Writer Ivan Doig describes "the ocean of language"
in which he writes. (photo KM)
Doig is often pegged as a regional writer by the East Coast literary establishment. Yet this former ranch hand with a Ph.D. in history has claimed thirteen literary awards and holds honorary degrees from Montana State University and Lewis and Clark College.
Speaking Wednesday, February 10, in Laxson Auditorium, he began by saying it's part of his job as a writer to keep literary watch on how things he grew up with endure and change and to pay homage to his native place.
What does a writer see, hear, think, and cherish so much that he must set it down? From the places in the heart to the heart of Montana history, Doig listed three ingredients that go into his work: words, landscape, and literary quality. "Hunger is a good sauce," Doig once heard an Irish woman say, and if a writer gets afflicted with hunger for the sauce of language, he said, it never loses its spice.
"Art comes from craft," Doig explained about his search for just such words to convey character and mood. These he siphons from "the ocean of language" that is English, "its surf-drawn music, its patterns of sound." He calls himself a rewriter, more than a writer.
He admits that sometimes the words do tumble out perfectly formed, even "orchestral," as he calls it, and reads a tender piece which begins "In memory, the neighbor of dream."
It's a narrative that opens to Doig Montana past. Here is an old cowboy named Walter who described bread so dry, "When we bite, it shatters and crashes in our mouths."
As the piece ends, scattered images coalesce under "a single great house of sky," and he has his famous book title, House of Sky.
Doig dedicated one of his books, Bucking the Sun, to several contemporary writers he feels "deliver the eloquence of the edge of the world." This is perhaps a key to the man himself, his deep love of history, character, and event.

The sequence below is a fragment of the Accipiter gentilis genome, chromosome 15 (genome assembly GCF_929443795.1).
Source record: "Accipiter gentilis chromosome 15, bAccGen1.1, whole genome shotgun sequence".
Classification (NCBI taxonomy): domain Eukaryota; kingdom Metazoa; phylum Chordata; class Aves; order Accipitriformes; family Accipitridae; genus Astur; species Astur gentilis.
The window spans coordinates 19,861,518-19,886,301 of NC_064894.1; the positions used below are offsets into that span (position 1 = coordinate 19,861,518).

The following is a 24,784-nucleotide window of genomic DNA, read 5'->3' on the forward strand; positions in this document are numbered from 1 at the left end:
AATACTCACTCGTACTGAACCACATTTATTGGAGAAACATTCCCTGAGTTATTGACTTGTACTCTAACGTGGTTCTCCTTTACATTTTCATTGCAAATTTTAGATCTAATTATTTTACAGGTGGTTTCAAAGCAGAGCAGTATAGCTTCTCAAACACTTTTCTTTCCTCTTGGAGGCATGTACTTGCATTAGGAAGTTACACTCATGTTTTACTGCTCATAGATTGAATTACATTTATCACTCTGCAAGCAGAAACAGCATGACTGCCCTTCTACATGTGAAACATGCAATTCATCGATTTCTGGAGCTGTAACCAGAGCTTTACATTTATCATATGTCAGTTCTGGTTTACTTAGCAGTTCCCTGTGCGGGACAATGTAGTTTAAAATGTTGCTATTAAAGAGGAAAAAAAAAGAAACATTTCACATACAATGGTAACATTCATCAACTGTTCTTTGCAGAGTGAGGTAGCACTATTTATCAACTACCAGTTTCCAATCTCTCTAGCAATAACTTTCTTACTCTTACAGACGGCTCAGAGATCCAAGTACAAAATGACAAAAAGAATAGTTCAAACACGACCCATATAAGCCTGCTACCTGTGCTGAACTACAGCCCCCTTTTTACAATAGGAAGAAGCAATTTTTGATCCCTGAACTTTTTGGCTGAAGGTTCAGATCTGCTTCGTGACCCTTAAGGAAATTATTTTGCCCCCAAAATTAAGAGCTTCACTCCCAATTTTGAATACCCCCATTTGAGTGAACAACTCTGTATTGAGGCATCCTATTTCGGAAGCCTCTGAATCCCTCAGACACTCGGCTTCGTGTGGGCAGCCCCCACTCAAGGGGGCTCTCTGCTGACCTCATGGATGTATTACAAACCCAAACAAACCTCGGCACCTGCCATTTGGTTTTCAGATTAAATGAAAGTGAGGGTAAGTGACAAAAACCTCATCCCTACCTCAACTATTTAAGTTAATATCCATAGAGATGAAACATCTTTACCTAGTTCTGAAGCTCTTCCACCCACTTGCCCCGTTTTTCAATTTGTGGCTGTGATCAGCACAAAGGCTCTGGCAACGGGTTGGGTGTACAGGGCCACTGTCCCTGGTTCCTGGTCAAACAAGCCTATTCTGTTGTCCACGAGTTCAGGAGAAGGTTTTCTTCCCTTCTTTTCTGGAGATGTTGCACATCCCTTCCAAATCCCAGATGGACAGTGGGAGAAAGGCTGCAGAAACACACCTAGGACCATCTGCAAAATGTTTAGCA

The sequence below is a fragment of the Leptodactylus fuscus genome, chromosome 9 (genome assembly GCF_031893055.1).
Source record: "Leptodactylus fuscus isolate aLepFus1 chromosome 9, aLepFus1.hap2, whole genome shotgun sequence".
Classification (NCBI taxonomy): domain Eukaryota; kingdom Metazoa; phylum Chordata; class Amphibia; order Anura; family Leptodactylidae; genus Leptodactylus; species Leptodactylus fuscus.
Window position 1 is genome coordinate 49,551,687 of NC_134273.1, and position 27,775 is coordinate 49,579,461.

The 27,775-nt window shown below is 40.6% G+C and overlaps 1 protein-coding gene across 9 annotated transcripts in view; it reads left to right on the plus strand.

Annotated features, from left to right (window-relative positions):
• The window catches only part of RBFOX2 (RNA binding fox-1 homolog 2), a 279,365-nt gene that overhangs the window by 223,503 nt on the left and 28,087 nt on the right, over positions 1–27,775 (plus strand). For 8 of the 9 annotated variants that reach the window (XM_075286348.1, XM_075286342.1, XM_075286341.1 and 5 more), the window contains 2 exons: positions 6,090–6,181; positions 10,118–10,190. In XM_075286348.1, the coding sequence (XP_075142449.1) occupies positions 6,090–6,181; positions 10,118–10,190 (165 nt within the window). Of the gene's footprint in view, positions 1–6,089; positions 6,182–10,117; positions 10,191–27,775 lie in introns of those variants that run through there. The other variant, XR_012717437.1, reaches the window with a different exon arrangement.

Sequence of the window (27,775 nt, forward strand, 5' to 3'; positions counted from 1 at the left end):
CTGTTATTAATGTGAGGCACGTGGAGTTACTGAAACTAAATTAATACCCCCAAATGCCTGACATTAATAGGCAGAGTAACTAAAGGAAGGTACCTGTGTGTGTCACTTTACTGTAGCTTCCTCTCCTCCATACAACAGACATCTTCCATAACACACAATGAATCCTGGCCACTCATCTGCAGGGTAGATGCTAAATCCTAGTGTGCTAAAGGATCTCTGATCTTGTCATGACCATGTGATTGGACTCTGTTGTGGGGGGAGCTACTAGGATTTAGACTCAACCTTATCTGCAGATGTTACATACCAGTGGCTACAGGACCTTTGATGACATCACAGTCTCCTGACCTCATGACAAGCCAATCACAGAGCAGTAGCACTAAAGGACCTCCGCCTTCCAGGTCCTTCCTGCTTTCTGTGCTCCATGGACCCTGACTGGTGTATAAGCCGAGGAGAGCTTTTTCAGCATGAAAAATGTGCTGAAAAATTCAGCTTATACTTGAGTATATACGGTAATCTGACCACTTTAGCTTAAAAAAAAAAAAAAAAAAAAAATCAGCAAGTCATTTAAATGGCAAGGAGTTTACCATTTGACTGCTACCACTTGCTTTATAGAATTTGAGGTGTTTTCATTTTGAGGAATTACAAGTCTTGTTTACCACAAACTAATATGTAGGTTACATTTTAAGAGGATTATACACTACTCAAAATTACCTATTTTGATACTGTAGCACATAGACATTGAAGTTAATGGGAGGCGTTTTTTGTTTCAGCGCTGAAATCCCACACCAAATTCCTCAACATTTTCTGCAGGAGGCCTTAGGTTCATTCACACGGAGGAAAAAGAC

Doig was first introduced to the drama of Montana that would later infuse his books when he was, as he put it, "About as tall as my father's elbow" and tagged along with this "freelance haymaker" into the saloons while his father conducted business.
"I got to see a lot of the American West," Doig recalled, "in these "hiring malls." And it is the way a writer "sees with his ears, hears with his eyes," that breathe life into the words. Writer's eyes "hear" the way a rancher cocks his hat, and that says something about the man. Their ears "see" the glow of an ember on a cook stove, and that brings them to that place.
Stories began on cave walls, said Doig, and now, "Faced with the universal dark all around us," we come to the true test of illumination, the final ingredient, literary quality. Here we "face a cave of our own," the mind. To conquer this beast, writers must use "pathological diligence." Doig tries to write 1,000 words a day. "It's a matter of pushing yourself beyond yourself," he says. Show up, pay attention, and the story will claim you.